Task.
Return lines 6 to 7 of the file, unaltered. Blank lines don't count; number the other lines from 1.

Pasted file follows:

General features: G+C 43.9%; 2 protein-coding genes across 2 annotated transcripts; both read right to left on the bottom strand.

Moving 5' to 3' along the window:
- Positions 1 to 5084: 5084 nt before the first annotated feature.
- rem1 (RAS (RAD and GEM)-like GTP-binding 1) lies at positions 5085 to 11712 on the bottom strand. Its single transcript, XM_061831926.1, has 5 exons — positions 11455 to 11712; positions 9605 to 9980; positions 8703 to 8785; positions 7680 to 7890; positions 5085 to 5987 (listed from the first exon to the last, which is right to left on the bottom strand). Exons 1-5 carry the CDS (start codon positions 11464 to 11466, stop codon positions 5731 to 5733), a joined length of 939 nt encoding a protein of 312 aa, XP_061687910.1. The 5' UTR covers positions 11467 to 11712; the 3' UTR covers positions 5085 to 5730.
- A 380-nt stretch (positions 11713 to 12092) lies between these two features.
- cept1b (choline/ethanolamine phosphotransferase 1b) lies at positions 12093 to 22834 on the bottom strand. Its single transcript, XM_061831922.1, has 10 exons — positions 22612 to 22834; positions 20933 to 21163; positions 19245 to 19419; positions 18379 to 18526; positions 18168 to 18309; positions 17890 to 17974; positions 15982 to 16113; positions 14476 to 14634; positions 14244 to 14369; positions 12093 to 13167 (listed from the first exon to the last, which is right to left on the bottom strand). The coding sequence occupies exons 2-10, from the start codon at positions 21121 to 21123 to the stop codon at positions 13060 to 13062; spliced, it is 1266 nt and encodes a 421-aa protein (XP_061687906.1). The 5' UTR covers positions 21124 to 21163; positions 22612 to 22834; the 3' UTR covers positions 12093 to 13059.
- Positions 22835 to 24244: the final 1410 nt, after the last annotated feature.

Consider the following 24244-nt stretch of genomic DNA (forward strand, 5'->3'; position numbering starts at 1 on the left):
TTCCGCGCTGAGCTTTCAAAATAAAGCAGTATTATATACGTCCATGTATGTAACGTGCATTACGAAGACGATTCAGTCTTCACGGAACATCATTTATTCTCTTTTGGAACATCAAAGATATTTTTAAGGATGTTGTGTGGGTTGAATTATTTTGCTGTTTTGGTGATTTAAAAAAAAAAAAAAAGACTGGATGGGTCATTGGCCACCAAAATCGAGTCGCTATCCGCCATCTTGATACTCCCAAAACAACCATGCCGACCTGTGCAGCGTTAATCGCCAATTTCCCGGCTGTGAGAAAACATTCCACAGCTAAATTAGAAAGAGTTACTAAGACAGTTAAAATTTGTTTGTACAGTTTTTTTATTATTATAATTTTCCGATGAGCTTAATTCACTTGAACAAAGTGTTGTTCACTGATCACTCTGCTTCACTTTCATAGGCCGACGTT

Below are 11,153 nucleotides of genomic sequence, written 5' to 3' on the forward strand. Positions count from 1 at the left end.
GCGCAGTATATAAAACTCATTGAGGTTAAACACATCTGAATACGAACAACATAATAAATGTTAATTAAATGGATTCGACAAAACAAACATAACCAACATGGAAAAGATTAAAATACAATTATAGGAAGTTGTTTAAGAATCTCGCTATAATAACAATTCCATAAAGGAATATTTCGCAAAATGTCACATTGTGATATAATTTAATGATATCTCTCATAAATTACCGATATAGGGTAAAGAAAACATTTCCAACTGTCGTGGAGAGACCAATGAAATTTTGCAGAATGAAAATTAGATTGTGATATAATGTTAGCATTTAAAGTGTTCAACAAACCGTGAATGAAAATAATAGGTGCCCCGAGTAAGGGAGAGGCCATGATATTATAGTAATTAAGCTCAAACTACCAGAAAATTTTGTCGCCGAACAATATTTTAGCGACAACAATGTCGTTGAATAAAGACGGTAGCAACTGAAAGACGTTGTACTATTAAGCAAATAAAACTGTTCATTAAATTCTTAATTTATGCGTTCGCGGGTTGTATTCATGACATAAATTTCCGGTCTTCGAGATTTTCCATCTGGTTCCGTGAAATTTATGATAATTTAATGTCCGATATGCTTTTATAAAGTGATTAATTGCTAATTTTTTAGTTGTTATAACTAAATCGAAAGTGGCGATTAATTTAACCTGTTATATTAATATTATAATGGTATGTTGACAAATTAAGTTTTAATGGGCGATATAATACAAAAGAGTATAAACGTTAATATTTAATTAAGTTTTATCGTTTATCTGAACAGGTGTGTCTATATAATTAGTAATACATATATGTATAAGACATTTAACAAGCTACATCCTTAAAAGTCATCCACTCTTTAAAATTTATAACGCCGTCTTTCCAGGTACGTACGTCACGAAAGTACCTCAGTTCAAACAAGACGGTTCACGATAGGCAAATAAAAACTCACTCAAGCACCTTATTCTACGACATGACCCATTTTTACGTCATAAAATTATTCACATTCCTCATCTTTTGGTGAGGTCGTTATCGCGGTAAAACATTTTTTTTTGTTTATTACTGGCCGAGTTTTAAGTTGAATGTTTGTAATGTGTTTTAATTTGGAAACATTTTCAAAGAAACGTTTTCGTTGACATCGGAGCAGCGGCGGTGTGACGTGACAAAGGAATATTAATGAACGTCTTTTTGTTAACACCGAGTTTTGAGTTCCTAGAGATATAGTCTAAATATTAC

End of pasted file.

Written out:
- cept1b (choline/ethanolamine phosphotransferase 1b) lies at positions 12093 to 22834 on the bottom strand. Its single transcript, XM_061831922.1, has 10 exons — positions 22612 to 22834; positions 20933 to 21163; positions 19245 to 19419; positions 18379 to 18526; positions 18168 to 18309; positions 17890 to 17974; positions 15982 to 16113; positions 14476 to 14634; positions 14244 to 14369; positions 12093 to 13167 (listed from the first exon to the last, which is right to left on the bottom strand). The coding sequence occupies exons 2-10, from the start codon at positions 21121 to 21123 to the stop codon at positions 13060 to 13062; spliced, it is 1266 nt and encodes a 421-aa protein (XP_061687906.1). The 5' UTR covers positions 21124 to 21163; positions 22612 to 22834; the 3' UTR covers positions 12093 to 13059.
- Positions 22835 to 24244: the final 1410 nt, after the last annotated feature.